The New York Times editorial board was absolutely right when it declared the day following the New York primaries, that it is too soon for Bernie Sanders and John Kasich to concede the nominations to Hillary Clinton and Donald Trump.
In its editorial, the paper called on Kasich and Sanders to stay in their respective campaigns. The Times calls on them to “let the remaining states have their say”.
Furthermore, the Times writes,
This should be a wake-up call to leaders of both parties. They are missing something big about their own members’ priorities, and their mood.
A spirited nominating season might teach them what voters actually want from their president. So far, voters are saying they aren’t willing to settle for a party favorite, and don’t want to be cheated out of a choice.
After their strong victories Tuesday, Trump and Clinton called on their opponents to give up, and rally around the party flags for November.
The post-primary narrative makers are asking, why should the two losers continue to fight? The answer lies in Yogi Berra’s wise saying, “It ain’t over til its over”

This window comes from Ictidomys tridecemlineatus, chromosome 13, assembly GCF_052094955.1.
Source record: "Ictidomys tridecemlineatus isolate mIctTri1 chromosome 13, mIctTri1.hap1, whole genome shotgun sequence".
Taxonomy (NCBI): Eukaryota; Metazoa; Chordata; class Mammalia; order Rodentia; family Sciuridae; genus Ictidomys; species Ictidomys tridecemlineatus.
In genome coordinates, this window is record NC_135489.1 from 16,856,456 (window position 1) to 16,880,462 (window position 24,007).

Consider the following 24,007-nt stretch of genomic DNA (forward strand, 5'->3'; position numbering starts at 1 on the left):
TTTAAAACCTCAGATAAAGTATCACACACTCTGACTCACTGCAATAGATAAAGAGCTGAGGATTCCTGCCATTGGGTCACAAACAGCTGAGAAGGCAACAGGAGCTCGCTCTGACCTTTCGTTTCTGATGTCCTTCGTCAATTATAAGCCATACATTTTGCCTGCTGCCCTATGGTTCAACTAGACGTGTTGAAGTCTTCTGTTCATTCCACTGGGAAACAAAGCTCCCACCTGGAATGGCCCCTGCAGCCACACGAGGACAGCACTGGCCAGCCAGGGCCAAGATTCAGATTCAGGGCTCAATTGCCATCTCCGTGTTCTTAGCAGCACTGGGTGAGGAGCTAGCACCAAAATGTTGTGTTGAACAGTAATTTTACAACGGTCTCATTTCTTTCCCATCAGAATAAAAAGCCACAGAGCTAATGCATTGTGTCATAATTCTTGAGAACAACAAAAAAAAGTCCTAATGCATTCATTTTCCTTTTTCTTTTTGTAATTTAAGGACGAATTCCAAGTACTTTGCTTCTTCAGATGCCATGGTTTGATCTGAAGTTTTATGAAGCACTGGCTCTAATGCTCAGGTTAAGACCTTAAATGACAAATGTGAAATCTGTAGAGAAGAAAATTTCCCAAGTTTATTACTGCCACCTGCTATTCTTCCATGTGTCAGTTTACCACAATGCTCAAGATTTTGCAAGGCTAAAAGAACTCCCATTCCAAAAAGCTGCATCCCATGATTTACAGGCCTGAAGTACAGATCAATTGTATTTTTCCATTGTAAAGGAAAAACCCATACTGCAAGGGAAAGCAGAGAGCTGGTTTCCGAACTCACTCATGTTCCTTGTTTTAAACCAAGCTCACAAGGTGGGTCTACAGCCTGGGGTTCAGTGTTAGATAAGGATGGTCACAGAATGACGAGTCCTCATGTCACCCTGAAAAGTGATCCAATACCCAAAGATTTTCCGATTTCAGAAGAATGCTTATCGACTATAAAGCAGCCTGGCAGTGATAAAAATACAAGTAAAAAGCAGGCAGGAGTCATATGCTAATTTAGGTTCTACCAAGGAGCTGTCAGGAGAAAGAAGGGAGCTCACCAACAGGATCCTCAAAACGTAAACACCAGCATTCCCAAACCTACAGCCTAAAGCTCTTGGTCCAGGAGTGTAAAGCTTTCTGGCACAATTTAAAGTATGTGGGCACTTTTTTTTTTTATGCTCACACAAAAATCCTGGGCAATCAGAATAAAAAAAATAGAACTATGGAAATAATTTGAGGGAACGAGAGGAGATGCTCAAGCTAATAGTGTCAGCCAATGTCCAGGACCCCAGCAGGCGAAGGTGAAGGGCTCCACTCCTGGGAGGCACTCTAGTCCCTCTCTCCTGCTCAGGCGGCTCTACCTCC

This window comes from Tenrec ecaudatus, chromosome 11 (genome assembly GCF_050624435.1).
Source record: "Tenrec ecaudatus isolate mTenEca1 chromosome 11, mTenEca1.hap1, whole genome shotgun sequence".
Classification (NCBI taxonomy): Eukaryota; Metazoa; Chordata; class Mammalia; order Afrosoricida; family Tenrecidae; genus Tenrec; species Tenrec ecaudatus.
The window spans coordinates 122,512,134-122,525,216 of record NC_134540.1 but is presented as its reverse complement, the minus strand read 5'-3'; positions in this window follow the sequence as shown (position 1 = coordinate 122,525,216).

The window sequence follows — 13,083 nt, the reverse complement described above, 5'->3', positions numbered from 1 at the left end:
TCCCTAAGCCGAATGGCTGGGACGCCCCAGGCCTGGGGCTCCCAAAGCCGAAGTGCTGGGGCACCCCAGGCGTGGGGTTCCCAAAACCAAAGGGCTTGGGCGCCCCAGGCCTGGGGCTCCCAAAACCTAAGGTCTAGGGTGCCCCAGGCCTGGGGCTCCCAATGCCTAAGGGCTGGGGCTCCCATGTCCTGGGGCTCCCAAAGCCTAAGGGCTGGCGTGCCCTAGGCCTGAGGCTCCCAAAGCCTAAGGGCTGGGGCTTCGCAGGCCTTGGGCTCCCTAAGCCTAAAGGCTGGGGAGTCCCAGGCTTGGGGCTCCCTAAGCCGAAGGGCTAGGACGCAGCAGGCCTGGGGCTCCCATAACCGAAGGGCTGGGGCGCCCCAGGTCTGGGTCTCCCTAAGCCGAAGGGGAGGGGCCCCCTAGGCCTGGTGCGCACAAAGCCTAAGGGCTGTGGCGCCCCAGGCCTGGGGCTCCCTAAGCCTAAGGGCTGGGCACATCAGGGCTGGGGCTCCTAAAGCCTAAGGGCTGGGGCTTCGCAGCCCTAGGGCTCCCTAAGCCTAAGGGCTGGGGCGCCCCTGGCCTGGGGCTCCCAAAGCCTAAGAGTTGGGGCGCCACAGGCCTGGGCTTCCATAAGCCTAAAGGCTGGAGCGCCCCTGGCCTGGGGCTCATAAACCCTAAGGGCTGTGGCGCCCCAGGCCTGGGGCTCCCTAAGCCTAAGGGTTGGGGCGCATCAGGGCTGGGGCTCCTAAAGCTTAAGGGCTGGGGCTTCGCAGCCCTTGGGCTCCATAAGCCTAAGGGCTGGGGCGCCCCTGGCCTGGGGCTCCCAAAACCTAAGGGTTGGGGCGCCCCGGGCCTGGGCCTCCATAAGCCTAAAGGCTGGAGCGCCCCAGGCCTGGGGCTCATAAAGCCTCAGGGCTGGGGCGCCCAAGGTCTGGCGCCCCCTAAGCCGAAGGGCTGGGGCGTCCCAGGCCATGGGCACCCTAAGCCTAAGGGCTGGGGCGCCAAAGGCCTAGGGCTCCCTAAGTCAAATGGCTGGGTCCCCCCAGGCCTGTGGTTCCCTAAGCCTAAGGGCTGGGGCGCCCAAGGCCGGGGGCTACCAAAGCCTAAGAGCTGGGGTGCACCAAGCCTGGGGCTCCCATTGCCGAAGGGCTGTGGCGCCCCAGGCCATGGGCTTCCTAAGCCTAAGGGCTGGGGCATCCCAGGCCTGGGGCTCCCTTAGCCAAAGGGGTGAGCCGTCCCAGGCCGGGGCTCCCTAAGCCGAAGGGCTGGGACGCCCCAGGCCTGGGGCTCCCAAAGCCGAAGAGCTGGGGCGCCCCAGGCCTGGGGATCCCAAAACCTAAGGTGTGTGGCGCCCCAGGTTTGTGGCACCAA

We need to hear more from Bernie Sanders, a rarity in national life, an authentic, passionate socialist candidate who, over a lifetime, has drilled to the core of this nation’s militaristic, empirical dark side.
Sanders demands that we confess to this dark side, our national “id component” that succumbs to the corporate bread and circuses strategy that urges us to indulge our wants and shallow desires.
At its best, politics can be a noble pursuit, but like the rest of us, politicians have their dark side. This “id component” of human personality, about which the Jewish intellectual/medical giant Sigmund Freud, warned us, lures us into such selfishness that it closes our eyes to the less unfortunate among us.
That selfish “id component” also makes us susceptible to con artists who profess to do good when they intend us harm.
On the international scene, Israel hides behind its ancient biblical name to build and sustain a military dictatorship which occupies and controls another people, not like them.
Israel has its loyalists hidden within our institutions to promote the myth of its goodness, which disguises its quest for power. We are easily seduced.
Candidate Hillary Clinton has long succumbed to this seduction, while Bernie Sanders, a secular Jew who as a young American lived for a time on an Israeli kibbutz, has openly rejected it.
Clinton, a Goldwater volunteer in her Chicago suburban youth, was driven by a burning ambition to break from the suburban mom role she might have followed.
Clinton is not as good a politician as the man from Arkansas she married after the two worked together as young operatives in the idealistic George McGovern anti-Vietam war presidential campaign of 1972.